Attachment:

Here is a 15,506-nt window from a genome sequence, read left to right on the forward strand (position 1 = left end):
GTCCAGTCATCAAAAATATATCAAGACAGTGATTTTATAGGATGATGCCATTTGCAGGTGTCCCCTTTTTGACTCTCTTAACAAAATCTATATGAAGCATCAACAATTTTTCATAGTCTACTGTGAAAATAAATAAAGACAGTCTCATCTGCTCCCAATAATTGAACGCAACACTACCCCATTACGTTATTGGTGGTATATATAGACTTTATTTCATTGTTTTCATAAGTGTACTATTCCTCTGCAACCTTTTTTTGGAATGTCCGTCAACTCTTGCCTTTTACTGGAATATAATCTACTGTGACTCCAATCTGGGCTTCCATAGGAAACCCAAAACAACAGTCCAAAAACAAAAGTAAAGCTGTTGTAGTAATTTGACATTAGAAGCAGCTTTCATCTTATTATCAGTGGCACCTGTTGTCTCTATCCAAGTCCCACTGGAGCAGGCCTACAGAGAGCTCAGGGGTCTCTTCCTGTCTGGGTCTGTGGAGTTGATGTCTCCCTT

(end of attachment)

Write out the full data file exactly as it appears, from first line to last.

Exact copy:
Here is a 15,506-nt window from a genome sequence, read left to right on the forward strand (position 1 = left end):
GTCCAGTCATCAAAAATATATCAAGACAGTGATTTTATAGGATGATGCCATTTGCAGGTGTCCCCTTTTTGACTCTCTTAACAAAATCTATATGAAGCATCAACAATTTTTCATAGTCTACTGTGAAAATAAATAAAGACAGTCTCATCTGCTCCCAATAATTGAACGCAACACTACCCCATTACGTTATTGGTGGTATATATAGACTTTATTTCATTGTTTTCATAAGTGTACTATTCCTCTGCAACCTTTTTTTGGAATGTCCGTCAACTCTTGCCTTTTACTGGAATATAATCTACTGTGACTCCAATCTGGGCTTCCATAGGAAACCCAAAACAACAGTCCAAAAACAAAAGTAAAGCTGTTGTAGTAATTTGACATTAGAAGCAGCTTTCATCTTATTATCAGTGGCACCTGTTGTCTCTATCCAAGTCCCACTGGAGCAGGCCTACAGAGAGCTCAGGGGTCTCTTCCTGTCTGGGTCTGTGGAGTTGATGTCTCCCTT